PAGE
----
I am wanting to modify an existing battery powered device, to switch it on and off using a raspberry pi. To do this I want to make a transistor relay circuit. However, I need to know the current of the circuit and it is here that I am running into problems.

I have tried measuring the current whilst connecting one probe to the battery and the other to the battery terminal as advised by a friend (I am a compete noob to electronics), but the device won't switch on.

I have tried to connect a resistor between the battery terminal and the battery, but the device briefly lights up, for just an instant and then shuts down.

I have tried measuring the current over the resistors on the board, but they are very small smd resistors and I can't get a reading.

Can anyone advise on the best way to measure the current?

I am using a fairly cheap digital multimeter. I have a few spare 100ohm resistors.

Many thanks

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    \$\begingroup\$ Look into the EEVblog uCurrent. \$\endgroup\$
    – Jeroen3
    Jun 8, 2020 at 11:12
  • \$\begingroup\$ Hi Miller, 'I have tried measuring the current over the resistors on the board' … Did you try measuring current or voltage? \$\endgroup\$
    – vu2nan
    Jun 8, 2020 at 11:22
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    \$\begingroup\$ In short, fix the following things in your question: 1) Add a picture of the device you are trying to modify 2) Add the name, product number, and function of the device 3) add why you think a relay+transistor is the right solution to your problem \$\endgroup\$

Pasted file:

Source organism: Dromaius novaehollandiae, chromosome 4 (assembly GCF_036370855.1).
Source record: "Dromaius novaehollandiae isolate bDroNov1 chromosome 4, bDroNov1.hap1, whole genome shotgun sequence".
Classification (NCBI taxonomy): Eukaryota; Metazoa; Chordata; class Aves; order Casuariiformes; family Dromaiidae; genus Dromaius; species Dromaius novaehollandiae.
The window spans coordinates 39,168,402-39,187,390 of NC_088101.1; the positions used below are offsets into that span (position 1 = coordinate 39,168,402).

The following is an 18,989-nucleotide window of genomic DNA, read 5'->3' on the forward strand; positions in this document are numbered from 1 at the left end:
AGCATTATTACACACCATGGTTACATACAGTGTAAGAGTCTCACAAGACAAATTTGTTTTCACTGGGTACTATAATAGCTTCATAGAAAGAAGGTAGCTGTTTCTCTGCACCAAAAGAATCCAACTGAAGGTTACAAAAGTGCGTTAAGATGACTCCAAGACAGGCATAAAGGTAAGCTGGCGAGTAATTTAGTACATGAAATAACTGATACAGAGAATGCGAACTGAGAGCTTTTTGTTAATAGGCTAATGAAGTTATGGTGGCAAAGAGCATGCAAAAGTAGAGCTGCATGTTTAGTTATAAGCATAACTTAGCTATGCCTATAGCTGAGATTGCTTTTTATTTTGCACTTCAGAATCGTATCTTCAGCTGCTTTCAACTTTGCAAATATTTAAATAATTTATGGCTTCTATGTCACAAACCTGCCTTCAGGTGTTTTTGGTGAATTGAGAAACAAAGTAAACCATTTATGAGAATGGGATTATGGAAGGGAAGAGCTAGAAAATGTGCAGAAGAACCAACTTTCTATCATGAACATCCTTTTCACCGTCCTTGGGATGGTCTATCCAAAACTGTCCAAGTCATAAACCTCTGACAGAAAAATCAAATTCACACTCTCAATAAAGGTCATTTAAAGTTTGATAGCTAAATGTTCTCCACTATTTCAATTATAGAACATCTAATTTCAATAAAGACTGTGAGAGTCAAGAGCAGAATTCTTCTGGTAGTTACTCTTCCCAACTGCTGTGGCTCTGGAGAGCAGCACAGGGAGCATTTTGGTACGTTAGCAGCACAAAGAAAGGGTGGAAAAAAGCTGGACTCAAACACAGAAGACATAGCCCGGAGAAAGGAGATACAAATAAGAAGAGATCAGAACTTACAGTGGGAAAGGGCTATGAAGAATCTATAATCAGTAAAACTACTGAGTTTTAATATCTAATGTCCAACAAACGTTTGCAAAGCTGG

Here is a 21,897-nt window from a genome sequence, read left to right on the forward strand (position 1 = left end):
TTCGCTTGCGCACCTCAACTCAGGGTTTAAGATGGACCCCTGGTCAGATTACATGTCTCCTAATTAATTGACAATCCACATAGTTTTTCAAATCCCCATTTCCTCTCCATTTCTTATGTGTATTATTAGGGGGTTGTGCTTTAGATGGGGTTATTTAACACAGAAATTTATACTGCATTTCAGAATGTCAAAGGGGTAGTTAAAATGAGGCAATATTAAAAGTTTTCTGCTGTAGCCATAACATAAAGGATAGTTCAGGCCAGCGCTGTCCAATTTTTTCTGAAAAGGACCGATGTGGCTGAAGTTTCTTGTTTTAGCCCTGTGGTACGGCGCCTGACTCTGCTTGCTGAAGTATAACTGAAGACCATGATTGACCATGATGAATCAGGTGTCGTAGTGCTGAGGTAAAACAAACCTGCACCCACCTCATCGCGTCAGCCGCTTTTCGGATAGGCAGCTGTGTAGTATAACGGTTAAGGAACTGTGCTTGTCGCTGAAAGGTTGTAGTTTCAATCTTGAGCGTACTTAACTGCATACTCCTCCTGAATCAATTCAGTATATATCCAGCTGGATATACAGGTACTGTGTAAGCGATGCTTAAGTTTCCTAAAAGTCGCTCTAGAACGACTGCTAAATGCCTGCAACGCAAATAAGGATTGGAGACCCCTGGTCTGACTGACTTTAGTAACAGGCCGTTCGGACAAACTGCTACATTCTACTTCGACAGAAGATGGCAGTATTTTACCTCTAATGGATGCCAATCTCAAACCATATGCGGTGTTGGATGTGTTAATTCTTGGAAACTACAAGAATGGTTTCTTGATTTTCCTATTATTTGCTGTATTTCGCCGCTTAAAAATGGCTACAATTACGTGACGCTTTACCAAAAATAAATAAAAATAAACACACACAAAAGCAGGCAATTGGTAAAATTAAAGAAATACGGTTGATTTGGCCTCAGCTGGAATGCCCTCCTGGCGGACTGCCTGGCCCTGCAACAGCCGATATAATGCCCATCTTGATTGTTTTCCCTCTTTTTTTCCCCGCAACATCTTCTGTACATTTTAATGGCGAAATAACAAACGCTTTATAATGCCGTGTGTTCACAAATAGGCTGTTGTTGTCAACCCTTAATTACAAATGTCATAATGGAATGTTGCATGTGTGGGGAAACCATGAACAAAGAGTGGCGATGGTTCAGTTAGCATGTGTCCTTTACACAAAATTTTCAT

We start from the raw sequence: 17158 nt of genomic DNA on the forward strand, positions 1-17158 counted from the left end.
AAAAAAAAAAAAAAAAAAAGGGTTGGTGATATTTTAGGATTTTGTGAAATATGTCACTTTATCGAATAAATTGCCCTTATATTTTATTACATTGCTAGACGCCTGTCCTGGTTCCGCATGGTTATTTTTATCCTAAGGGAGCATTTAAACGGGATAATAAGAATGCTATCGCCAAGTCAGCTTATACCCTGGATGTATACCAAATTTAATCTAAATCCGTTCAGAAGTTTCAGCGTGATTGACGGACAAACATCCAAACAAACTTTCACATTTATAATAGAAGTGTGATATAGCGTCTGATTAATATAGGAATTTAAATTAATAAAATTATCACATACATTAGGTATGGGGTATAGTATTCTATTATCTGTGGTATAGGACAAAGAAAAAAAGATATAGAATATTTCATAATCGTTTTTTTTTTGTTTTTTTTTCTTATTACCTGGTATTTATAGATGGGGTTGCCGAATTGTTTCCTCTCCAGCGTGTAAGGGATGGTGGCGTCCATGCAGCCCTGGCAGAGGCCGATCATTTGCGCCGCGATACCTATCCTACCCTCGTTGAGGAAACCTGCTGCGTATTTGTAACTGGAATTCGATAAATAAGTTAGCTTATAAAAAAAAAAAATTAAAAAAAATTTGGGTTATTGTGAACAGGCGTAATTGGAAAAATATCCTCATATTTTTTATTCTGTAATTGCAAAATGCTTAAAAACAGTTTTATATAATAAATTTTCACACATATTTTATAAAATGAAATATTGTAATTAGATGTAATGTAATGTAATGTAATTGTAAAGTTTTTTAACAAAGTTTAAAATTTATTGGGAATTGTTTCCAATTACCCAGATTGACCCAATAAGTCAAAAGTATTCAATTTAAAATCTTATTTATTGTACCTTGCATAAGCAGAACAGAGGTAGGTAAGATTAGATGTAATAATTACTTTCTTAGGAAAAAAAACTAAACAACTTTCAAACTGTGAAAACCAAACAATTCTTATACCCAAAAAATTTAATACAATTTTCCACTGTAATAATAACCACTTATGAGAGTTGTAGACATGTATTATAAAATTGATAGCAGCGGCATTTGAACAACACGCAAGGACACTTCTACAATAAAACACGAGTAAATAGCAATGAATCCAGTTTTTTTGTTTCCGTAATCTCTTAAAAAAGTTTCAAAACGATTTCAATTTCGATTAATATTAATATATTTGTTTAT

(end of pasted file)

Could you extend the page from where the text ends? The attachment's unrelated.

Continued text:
– Joren Vaes
    Jun 8, 2020 at 11:37
  • \$\begingroup\$ Describe the device, describe the sort of batteries it uses and how long they last. This is a case where you may need to have some rough idea of the answer before you can pick the appropriate tool to measure it specifically. \$\endgroup\$ Jun 8, 2020 at 22:50

1 Answer 1


Do you really have to measure current? A P-Mosfet like a DMG2305UX has digital switching levels and can switch something like 4 Amps of current.

Personally, I'd just slap down a P-Mosfet between the battery positive and the device positive (Careful! Drain to device as these things have parasitic diodes) and only worry about current if it gets hot or turns to smoke.


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